The family of Joey Moss has shared their side of the story which contradicts a report out of the Alberta capital that he was banned from the Edmonton Football Team locker room.
Respected veteran media man Robin Brownlee reported Elks general manager Brock Sunderland had banned Moss from being around the team. Postmedia reporter Terry Jones obtained a statement from Adam Walker, Moss’s nephew, who has become the spokesperson for the family since Joey’s passing.
“I can assure you the Edmonton Elks always included Joey within the organization until the time he was no longer able to work. The Elks continue to support Joey and his legacy 50-50 in 2020 raised nearly half a million dollars for the Joey Moss Memorial Fund. The Elks have also hired two individuals from the Winnifred Stewart Employment Program. They have been an outstanding organization and have always treated Joey with the highest respect.”
“Let me be more clear. Joey was never banned from the dressing room, Terry. Joey had dementia. Over the last couple of years, it became harder for Joey to go to work. But I really don’t think his health is anyone’s business. Joey was welcomed everywhere. The Moss family has nothing but respect for the Elks and they were nothing but class to Joey.”
Moss became a household name with the Edmonton Oilers and the Edmonton Football Team working as a locker room attendant for both organizations starting in the 1980s. Players and fans alike looked up to Moss for his passion, positive attitude and incredible work ethic. He taught many people about acceptance and inclusivity through his work and community involvement with both organizations.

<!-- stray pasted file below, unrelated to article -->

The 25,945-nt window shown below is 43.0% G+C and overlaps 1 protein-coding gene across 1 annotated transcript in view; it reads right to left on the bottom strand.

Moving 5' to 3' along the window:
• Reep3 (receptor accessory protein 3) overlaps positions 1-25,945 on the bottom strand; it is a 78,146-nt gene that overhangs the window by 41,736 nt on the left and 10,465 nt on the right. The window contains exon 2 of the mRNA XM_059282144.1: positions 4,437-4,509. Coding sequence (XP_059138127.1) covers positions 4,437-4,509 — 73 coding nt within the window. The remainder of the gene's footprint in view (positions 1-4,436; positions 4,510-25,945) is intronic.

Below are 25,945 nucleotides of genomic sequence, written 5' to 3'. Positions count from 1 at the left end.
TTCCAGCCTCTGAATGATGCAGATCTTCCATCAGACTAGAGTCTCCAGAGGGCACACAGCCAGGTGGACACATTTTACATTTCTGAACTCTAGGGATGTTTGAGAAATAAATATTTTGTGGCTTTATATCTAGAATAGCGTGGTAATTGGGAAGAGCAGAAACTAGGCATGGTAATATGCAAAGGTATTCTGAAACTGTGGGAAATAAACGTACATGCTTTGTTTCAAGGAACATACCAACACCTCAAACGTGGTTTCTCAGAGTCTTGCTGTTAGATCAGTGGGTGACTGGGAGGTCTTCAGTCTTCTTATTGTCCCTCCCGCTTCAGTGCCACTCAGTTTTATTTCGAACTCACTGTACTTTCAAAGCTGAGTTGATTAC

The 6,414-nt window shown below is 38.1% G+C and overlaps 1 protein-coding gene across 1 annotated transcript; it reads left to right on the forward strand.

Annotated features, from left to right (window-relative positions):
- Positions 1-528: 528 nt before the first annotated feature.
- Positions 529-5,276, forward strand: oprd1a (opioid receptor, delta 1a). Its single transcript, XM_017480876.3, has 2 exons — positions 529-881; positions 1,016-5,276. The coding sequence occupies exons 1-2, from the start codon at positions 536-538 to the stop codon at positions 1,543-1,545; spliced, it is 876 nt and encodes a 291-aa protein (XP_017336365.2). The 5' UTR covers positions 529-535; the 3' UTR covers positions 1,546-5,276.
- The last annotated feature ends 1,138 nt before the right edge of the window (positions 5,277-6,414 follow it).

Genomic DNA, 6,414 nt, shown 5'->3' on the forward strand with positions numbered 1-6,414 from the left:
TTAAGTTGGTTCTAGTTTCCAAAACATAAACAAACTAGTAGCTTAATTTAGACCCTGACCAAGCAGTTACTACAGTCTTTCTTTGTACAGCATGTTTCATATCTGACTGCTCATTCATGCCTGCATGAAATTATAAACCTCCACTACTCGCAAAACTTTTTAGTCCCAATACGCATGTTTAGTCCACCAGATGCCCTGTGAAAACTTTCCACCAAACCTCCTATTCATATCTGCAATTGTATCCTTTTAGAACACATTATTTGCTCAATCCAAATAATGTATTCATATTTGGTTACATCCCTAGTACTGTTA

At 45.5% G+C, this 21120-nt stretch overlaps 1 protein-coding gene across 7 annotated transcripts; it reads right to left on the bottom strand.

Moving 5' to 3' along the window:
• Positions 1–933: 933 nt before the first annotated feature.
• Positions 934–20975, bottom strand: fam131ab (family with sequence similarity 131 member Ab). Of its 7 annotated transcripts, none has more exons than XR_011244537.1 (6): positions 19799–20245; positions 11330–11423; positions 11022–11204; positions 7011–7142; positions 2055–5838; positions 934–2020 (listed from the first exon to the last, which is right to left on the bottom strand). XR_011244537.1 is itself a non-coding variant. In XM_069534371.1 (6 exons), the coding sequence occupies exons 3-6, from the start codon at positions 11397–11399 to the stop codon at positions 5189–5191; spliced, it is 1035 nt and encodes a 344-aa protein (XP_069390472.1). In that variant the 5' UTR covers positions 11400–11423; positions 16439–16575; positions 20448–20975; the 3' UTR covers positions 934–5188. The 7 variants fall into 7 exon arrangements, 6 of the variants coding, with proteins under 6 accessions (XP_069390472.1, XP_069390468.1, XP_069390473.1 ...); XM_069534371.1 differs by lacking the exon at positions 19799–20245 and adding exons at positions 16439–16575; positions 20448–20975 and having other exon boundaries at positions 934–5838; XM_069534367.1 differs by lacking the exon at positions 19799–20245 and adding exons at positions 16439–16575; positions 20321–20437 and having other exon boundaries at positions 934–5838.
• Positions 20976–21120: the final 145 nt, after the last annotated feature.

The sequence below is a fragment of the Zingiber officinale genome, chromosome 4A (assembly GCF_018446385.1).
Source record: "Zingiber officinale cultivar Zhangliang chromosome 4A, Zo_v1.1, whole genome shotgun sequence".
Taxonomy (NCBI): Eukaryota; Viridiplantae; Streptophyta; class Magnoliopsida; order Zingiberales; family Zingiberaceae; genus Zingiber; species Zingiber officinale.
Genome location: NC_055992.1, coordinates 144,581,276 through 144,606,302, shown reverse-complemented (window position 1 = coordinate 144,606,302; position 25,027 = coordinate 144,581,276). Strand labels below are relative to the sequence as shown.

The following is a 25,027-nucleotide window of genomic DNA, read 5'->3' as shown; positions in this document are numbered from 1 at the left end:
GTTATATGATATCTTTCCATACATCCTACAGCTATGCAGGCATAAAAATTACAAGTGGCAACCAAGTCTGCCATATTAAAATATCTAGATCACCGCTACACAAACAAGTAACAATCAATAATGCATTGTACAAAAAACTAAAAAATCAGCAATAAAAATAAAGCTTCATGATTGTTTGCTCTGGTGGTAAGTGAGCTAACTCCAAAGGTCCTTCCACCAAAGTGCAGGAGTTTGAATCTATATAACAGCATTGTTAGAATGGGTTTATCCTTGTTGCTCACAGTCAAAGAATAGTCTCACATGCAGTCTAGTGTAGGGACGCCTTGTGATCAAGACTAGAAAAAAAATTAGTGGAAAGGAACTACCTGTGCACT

Born with down syndrome, Moss was an incredible role model to all Edmontonians.
He helped start the Winnifred Stewart Association’s Empties to Winn fundraiser, which
supports programs and initiatives for people with disabilities in the Edmonton region.
Funds from his Home Trust, which started in 1988 with support from Edmontonians
and local organizations, were used to help open Joey’s Home in 2007, an assisted living
residence for people with developmental disabilities.
In 2018, with support from the Edmonton Oilers Community Foundation, the Edmonton
Down Syndrome Society opened the Joey Moss Literary Centre for Excellence. The centre
offers workshops, an on-site library and literacy resources, reading coaches and a speech
Moss’ rise to fame expanded beyond Edmonton as he became well-known on the North
American sports scene. People fondly remember seeing Moss on their TV with his hand over
his heart, singing the Canadian national anthem proudly at the top of his lungs before each
At age 57, Moss passed away in October 2020.